I’m sure you’ve heard the phrase, less is more. It’s a directive of sorts, attributed to architect Ludwig Mies van der Rohe, that defined the minimalist movement back in the ’50s and ’60s. It is good advice to consider whether decorating a room, adorning oneself with jewelry or adding that last blob of paint, line or collage piece to an artwork you’re completing. What I have learned over the years is that less is not always more; sometimes, more is more.

Unless the intent of the artwork is predicated on the simplicity of a line, a block of color, a texture, etc., we generally try to include the kind of details and images that convey the point or story we are telling.

More Details

Consider my chair pictured to the right, called “Hazard.” I cut it out of a piece of lauan, which can be purchased as a thin, veneered plywood. I had in mind the occasional chair seen cast off on the side of the road. I used hazard-tape yellow, jagged shapes and heavy textures to convey a sense of discomfort — one that might make a person hesitate before sitting on such a chair. In general, I made the point, but something was off. An energy was missing. As I thought about it, I realized I needed to push the envelope. The piece needed more, but not a halfway measure — it required a statement.

More Edges

And so, I cut up the chair. I could have made a leg jagged or a corner or two broken, but that still would not have given it the punch the piece needed. In the second image to the right, you can see I sliced and overlapped the top of the chair. I cut each of the legs at different angles and layered them to create added dimension. I think it worked. What do you think?

More Depth

If you are working on a piece that looks nice but lacks something, don’t be afraid to push the envelope. Maybe use a bold color, unexpected texture or unusual shapes. Go over the top. Doing so is a risk, but it will be memorable. If you choose a solution that appears tentative, it will be a greater risk. It will cause the artwork to appear flat, and you will be unable to engage the viewer to tell your intended story.

In the spirit of more is more,
Lynn

More Details

Consider my chair pictured above, called “Hazard.” I cut it out of a piece of lauan, which can be purchased as a thin, veneered plywood. I had in mind the occasional chair seen cast off on the side of the road. I used hazard-tape yellow, jagged shapes and heavy textures to convey a sense of discomfort — one that might make a person hesitate before sitting on such a chair.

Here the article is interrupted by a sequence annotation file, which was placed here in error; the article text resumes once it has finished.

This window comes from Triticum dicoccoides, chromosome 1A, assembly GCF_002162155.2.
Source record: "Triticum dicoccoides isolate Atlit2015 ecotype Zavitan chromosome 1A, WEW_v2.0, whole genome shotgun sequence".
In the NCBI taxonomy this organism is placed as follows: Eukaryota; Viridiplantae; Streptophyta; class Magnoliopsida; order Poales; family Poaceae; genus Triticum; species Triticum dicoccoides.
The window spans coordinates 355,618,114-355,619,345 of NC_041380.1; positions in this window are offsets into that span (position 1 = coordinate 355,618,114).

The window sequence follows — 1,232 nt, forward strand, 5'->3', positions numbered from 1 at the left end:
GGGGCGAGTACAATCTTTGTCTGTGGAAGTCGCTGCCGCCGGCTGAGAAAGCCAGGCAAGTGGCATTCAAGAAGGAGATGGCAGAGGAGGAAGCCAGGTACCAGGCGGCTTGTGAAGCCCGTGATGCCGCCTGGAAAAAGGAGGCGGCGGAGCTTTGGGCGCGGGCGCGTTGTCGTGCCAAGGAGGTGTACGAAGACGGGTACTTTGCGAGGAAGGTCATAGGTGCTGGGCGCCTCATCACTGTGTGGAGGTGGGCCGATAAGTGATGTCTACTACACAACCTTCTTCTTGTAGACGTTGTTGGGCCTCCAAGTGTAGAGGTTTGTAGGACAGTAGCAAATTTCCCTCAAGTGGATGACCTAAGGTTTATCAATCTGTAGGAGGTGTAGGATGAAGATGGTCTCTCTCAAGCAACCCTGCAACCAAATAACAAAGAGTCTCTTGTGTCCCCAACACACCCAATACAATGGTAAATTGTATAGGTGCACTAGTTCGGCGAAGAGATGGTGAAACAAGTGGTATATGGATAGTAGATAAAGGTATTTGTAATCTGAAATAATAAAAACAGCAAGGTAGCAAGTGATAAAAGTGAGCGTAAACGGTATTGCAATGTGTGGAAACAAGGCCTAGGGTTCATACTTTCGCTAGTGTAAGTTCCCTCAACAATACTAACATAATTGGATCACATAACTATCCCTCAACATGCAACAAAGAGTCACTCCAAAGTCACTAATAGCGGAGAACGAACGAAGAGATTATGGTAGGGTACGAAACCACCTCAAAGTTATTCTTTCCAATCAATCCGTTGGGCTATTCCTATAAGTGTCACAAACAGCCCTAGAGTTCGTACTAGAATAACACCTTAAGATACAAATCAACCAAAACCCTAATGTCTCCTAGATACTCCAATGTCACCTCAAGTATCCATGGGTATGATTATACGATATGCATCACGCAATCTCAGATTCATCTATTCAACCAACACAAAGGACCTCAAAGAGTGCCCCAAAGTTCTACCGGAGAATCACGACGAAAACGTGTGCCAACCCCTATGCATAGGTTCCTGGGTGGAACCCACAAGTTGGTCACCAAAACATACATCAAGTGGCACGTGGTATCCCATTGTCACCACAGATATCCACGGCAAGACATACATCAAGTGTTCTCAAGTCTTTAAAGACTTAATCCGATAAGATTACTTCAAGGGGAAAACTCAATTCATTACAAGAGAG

In general, I made the point, but something was off. An energy was missing. As I thought about it, I realized I needed to push the envelope. The piece needed more, but not a halfway measure — it required a statement.

More Edges

And so, I cut up the chair. I could have made a leg jagged or a corner or two broken, but that still would not have given it the punch the piece needed. In the image above, you can see I sliced and overlapped the top of the chair. I cut each of the legs at different angles and layered them to create added dimension. I think it worked. What do you think?

More Depth

If you are working on a piece that looks nice but lacks something, don’t be afraid to push the envelope. Maybe use a bold color, unexpected texture or unusual shapes. Go over the top. Doing so is a risk, but it will be memorable.

If you choose a solution that appears tentative, it will be a greater risk. It will cause the artwork to appear flat, and you will be unable to engage the viewer to tell your intended story.

In the spirit of more is more,
Lynn

More From PCF

Pinellas Community Foundation has supported the arts in Pinellas County for nearly 50 years. We are proud to highlight and support the work of talented people like our Artist in Residence, Lynn Foskett Pierson. Our generous donors allow us to continue a legacy of fostering cultural achievements and progress right here in Florida.